How Berghaus ambassador Ed Jackson is paving the way for a more inclusive outdoors

Ed Jackson with Darren Edwards and Niall McCann. Photo Copyright Coldhouse and Matt Pycroft.

Adaptive adventurer Ed Jackson is on a mission to inspire others to overcome adversity by embracing outdoor challenges. 

After suffering a serious spinal cord injury in 2017 that left him partially paralysed, the former professional rugby player has tackled many formidable challenges, such as climbing Mount Snowden just a year after his injury.  

Since Ed joined the Berghaus team as an ambassador, he’s made history by being part of the first fully disabled team to traverse Iceland’s Vatnajokull Glacier, Western Europe’s largest ice cap. He’s also founded the charity Millimetres to Mountains, using the transformative power of the outdoors and community to help others in their recovery journeys.  

Here, he shares his purpose to make the great outdoors more open and welcoming for everyone.   

What inspired you to venture into the world of exploration?   

“During my rehab, I was looking for a goal and thought, ‘Given the circumstances, what’s better than a walking challenge?’ So, I decided to climb Yr Wydda (Snowdon), the highest peak in Wales. I didn’t think I’d summit, but that feeling of achieving something after feeling so useless for so long was addictive. The next thing I knew, I was in the Alps climbing something higher. I was hooked on the outdoors.”  

How do you choose your expeditions and then prepare for them?   

“Although it often starts with a crazy idea between friends, there’s always a purpose behind it. One of my aims is to make the outdoors more accessible and inspire people to get outside. Hopefully, seeing me hobbling up the side of a mountain rather than a professional climber positively affects others in a similar situation. Because I am ‘disabled’, there often isn’t a route map, so it starts off by figuring out how to adapt hiking and climbing.”  

Could you describe a moment from a past adventure where you needed resilience?   

“I was trying to set a new height record for someone with a spinal cord injury. But our guide fell into a crevasse on the descent, and we got stuck on the mountain. We spent the night on the mountain at minus 30 degrees Celsius without tents, food or water, keeping each other awake to survive. Thankfully, everyone made it off the mountain. We took a lot of life lessons from that, which seems to happen when you face death.”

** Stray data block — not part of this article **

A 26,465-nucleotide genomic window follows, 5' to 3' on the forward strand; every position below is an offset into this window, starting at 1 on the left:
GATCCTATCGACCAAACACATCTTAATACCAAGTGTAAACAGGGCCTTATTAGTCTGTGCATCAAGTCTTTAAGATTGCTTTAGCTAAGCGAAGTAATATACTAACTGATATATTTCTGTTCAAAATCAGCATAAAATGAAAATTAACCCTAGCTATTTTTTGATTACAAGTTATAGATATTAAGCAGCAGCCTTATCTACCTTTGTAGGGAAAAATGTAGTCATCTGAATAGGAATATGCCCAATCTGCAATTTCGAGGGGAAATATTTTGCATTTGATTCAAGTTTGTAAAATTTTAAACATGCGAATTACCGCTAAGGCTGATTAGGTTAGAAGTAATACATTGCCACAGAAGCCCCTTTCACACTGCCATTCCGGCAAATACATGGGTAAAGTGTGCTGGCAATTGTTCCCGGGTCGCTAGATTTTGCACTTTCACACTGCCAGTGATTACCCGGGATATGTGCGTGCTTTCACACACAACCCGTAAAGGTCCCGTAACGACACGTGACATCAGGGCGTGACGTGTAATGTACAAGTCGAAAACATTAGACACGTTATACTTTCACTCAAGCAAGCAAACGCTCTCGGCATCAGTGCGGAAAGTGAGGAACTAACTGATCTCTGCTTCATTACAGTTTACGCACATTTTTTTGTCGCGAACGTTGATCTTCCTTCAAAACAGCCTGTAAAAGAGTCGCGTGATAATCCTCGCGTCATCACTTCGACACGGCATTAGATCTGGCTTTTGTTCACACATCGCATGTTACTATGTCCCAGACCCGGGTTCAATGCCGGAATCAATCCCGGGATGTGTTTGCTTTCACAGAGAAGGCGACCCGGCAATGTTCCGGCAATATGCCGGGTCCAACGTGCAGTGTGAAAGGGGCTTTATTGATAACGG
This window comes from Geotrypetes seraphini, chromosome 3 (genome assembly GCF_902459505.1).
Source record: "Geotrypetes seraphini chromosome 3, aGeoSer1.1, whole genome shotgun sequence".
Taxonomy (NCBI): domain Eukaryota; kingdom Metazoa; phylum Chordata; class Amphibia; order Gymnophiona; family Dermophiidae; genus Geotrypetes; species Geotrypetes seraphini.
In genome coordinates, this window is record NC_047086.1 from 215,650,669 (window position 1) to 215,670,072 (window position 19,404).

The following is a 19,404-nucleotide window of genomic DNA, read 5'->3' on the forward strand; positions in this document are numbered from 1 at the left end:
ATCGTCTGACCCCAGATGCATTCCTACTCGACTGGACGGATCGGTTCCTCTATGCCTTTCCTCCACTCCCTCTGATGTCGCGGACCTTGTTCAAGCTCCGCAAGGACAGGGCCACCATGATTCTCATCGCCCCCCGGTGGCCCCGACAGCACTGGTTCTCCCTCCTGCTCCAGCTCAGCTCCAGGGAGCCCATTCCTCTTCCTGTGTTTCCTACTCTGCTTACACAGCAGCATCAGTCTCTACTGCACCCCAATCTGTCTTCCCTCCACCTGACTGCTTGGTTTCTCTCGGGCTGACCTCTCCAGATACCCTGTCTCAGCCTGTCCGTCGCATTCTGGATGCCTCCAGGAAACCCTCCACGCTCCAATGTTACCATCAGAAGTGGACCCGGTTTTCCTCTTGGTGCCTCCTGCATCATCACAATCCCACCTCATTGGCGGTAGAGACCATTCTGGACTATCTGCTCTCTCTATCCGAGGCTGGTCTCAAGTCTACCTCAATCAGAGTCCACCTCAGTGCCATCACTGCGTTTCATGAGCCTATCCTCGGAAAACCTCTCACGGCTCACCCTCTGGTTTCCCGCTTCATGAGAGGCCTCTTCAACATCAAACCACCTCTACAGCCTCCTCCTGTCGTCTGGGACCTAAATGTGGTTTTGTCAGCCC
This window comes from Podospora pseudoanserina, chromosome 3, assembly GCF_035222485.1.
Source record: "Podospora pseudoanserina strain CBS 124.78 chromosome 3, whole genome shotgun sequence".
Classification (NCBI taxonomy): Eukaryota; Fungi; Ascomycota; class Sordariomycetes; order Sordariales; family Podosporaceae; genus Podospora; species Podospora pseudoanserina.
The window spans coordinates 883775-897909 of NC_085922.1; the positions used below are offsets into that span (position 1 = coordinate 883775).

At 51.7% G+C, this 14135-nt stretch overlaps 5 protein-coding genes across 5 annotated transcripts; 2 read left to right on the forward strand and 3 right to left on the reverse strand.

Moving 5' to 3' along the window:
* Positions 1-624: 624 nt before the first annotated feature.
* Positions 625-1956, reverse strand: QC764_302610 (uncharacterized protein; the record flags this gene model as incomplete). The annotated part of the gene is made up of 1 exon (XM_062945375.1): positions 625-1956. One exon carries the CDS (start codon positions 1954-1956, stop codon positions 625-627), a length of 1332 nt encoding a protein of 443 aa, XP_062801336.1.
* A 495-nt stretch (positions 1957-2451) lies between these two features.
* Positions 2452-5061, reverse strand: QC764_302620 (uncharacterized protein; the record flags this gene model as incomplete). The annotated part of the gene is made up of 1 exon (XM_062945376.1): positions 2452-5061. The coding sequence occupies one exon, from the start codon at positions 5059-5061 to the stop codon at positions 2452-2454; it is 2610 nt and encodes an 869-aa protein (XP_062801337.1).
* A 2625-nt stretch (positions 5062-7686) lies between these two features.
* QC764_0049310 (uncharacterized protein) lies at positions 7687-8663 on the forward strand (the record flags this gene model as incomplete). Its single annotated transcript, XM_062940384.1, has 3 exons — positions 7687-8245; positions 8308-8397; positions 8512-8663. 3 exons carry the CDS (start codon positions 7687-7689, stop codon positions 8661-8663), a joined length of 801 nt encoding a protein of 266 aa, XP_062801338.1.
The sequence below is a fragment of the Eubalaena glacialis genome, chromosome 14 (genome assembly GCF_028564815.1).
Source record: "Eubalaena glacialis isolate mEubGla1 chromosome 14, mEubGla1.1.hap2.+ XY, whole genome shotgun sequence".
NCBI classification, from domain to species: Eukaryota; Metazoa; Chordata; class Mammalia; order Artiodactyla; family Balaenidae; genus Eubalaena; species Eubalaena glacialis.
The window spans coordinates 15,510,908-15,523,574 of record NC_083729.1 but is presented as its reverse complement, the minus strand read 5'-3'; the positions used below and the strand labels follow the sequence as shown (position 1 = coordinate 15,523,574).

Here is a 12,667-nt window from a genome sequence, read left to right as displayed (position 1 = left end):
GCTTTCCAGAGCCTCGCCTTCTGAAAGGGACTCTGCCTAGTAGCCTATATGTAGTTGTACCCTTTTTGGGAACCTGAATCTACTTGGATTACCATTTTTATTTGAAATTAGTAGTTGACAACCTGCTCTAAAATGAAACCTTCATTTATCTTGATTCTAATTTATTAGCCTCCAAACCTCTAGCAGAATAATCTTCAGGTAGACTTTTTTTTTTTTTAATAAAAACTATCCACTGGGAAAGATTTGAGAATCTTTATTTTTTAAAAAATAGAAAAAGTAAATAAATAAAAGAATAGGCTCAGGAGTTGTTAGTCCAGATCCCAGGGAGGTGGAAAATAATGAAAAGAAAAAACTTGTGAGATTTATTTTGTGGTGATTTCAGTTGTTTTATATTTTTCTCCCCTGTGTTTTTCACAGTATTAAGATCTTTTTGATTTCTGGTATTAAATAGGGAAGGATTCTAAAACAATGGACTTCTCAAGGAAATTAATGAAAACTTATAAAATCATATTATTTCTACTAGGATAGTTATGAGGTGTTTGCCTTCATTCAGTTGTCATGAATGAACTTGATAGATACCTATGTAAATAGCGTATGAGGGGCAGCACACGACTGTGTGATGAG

How does mental strength help with overcoming adversity?  

“Obviously, I still have daily challenges, but I enjoy the chance to push myself. It’s got to a point where I’m doing things I never would have considered possible as a professional athlete, which shows the power of the mind and will. Expeditions also help with my recovery; it’s a journey you go on. It’s important to remember it’s about more than expeditions in extreme environments – there’s a bigger message of inspiring and equipping the everyday person to get outdoors.”  

How can society better support people with disabilities to enjoy outdoor adventures?     

“Increasing accessibility to the outdoors at a grassroots level is critical. For example, opening up more wild spaces by creating more wheelchair-accessible routes and paths and championing people to get involved. And it’s not just the outdoors, but wild spaces. These benefit people physically but, most importantly, psychologically. Think about the positive mental effect of someone who’s been housebound because of their wheelchair but can now experience the calming effect of being in the woods.”  

How can businesses and manufacturers of kit do better to encourage outdoor activities?  

“Berghaus Adapts is a great practical example. It started with Berghaus adapting equipment and kit for my expeditions, but now they’re doing it for our Millimetres to Mountains beneficiaries. It’s also about actively encouraging people with physical limitations or disabilities to get outdoors. Seeing more diversity and inclusion is encouraging, but we need more leaders in this space.”  

What are some highlights from your charity Millimetres to Mountains?    

“We have people with PTSD, grief, spinal cord injuries – all sorts of stuff – but they find commonality and support in each other’s trauma. Although we’ve taken them on amazing adventures, the best thing is the supportive community we’ve created. We didn’t anticipate this, but it’s probably our most powerful tool. Beneficiaries have gone on to do amazing things like becoming life coaches.”  

Any more adventures coming up?      

“With Millimetres to Mountains, we’ve got climbing trips to Mount Kenya, the Alps and the Accursed Mountains in Albania. We’re also doing lots in the UK, including a Together Outdoors Programme of setting up local or regional walks for people affected by trauma. There’s also a new Berghaus film coming out about our experience of being the first-ever all-disabled team to cross Europe’s largest ice cap.”  

Follow Ed Jackson’s adventures here. 

Image: Ed Jackson with Darren Edwards and Niall McCann during their expedition to traverse of Iceland’s Vatnajökull ice cap. Photo Copyright Coldhouse and Matt Pycroft.

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